Subject: Re: IRA capital gains convert to ordinary income Date: 4/12/1998 2:30 PM
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Quote from Web site: http://www.fairmark.com/IRAs/Roth/taxfeat.htm

Conversion of Capital Gains

Here is a point that is elementary to savvy investors, but
overlooked by a surprising number of people who own IRAs:
earnings you withdraw from an IRA are taxable as ordinary
income. This is true even if the IRA's earnings came from
long-term capital gains. The IRA converts those capital gains into
ordinary income — and causes them to be taxed at a higher rate.
This fact is more significant now than it was a few years ago for
several reasons:


There has been an explosion of investing in recent
years as baby boomers save for retirement.

Much of that investment has moved into the stock
market, which has performed admirably so that many
investors have achieved significant amounts of capital
gains.

The 1997 tax law reduced capital gains rates, making
it more costly when capital gains get converted to
ordinary income.


With an investment strategy that emphasizes long-term capital
gains, it is sometimes possible to do better in a taxable savings
account than an IRA. Of course this doesn't apply to a Roth IRA
if you qualify to take the earnings out tax-free.

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Author: TMFPixy Big gold star, 5000 posts Add to my Favorite Fools Ignore this person (you won't see their posts anymore) Number: 2758 of 75379
Subject: Re: IRA capital gains convert to ordinary income Date: 4/12/1998 3:36 PM
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Greetings, Pooksterish, and welcome.

<<Did most Fools know this about the conversion of capital gains into ordinary income?>>

I can't speak for most Fools, but I certainly hope most readers of this folder do. The point has been made repeatedly that previously untaxed money withdrawn from traditional IRAs are taxed at ordinary income tax rates in effect in the year of withdrawal. I guess you're not a frequent reader here from your surprise at discovering this fact. But I'm certainly glad you did. It will make you a more Foolish investor.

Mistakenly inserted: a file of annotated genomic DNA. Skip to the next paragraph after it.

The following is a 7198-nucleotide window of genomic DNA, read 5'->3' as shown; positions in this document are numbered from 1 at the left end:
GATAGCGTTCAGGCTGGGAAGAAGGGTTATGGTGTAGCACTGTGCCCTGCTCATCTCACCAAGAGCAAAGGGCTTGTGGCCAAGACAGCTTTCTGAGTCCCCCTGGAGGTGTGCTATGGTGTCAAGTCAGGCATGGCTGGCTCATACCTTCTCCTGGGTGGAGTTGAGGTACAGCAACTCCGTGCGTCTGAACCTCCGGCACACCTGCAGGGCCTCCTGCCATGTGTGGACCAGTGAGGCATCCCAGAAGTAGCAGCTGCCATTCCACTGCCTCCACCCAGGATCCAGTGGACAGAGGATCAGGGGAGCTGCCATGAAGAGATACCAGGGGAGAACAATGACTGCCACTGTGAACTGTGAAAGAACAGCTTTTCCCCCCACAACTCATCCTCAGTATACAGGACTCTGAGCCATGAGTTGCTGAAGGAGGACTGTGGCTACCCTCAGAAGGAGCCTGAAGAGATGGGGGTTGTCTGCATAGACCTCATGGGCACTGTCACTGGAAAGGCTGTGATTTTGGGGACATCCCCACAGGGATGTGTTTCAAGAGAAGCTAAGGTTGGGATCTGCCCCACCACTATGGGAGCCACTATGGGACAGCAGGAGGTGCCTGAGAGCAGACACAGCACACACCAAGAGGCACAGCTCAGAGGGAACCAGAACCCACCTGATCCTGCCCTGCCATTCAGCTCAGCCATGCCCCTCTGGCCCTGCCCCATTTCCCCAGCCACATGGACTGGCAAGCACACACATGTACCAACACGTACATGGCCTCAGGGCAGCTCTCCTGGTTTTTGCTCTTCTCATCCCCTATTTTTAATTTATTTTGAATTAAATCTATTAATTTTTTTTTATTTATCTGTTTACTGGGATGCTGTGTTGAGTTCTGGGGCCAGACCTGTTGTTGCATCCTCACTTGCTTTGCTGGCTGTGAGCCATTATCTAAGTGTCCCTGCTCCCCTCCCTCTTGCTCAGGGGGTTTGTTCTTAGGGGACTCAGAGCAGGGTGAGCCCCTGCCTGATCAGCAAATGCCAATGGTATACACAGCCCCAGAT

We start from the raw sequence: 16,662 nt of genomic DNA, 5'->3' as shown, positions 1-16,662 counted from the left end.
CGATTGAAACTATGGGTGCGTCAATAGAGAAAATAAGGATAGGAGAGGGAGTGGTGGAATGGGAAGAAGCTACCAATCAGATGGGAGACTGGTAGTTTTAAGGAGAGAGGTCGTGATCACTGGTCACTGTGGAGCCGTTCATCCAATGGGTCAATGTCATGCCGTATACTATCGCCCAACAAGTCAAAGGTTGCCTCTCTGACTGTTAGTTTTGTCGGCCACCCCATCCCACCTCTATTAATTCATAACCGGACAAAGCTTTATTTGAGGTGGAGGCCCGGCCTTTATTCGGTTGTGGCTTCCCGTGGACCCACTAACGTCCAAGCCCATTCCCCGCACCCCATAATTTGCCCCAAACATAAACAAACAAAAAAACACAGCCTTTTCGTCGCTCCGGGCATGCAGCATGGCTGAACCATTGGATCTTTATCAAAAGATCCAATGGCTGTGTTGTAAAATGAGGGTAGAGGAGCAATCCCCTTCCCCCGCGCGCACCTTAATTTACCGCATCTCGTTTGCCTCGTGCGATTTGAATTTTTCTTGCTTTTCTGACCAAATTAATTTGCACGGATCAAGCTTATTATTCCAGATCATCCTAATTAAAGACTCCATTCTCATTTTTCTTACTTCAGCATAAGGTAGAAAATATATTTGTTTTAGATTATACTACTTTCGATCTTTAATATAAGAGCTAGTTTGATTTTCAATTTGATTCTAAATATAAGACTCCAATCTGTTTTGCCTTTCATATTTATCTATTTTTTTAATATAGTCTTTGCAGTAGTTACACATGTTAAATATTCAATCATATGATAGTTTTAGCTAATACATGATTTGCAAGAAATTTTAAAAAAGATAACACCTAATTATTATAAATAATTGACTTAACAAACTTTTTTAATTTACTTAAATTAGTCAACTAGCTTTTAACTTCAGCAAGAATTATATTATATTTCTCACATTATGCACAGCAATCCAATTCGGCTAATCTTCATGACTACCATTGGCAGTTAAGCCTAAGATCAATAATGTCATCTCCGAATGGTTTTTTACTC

Regards…..Pixy



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Author: TMFPixy Big gold star, 5000 posts Add to my Favorite Fools Ignore this person (you won't see their posts anymore) Number: 2759 of 75379
Subject: Re: IRA capital gains convert to ordinary income Date: 4/12/1998 3:37 PM
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Silicon,

<<Will taxes be higher or lower in the future? Are you an optimist or a pessimist? Do you feel lucky punk, well do ya? <g> >>

Well, Clint, ya get three guesses and none of them count.

Regards…..Pixy




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Author: TMFPixy Big gold star, 5000 posts Add to my Favorite Fools Ignore this person (you won't see their posts anymore) Number: 2760 of 75379
Subject: Re: IRA capital gains convert to ordinary income Date: 4/12/1998 3:39 PM
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Pooksterish ,

<<What do you think of that!>>

LOL. But don't forget that a little knowledge can be a dangerous thing sometimes.

Regards….Pixy



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Author: TMFPixy Big gold star, 5000 posts Add to my Favorite Fools Ignore this person (you won't see their posts anymore) Number: 2761 of 75379
Subject: Re: IRA capital gains convert to ordinary income Date: 4/12/1998 3:41 PM
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Pooksterish,

I certainly hope you asked KAT in Chicagoland for permission before lifting his copyrighted material and posting it here. As a lawyer, he may not take kindly to such pilferage even if I agree with it. If he sues, you get the bill. <g>

Regards….Pixy


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Author: Tiggertoo One star, 50 posts Add to my Favorite Fools Ignore this person (you won't see their posts anymore) Number: 2765 of 75379
Subject: Re: IRA capital gains convert to ordinary income Date: 4/12/1998 5:51 PM
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>>>Did most Fools know this about the conversion of capital gains into
ordinary income?<<<

I guess I don't understand your problem with this. I knew of it, and its true of 401ks and 403bs too. The point is that if you keep your funds in tax advantaged vehicles long enough, you will more than make up for the difference between ordinary income and capital gains.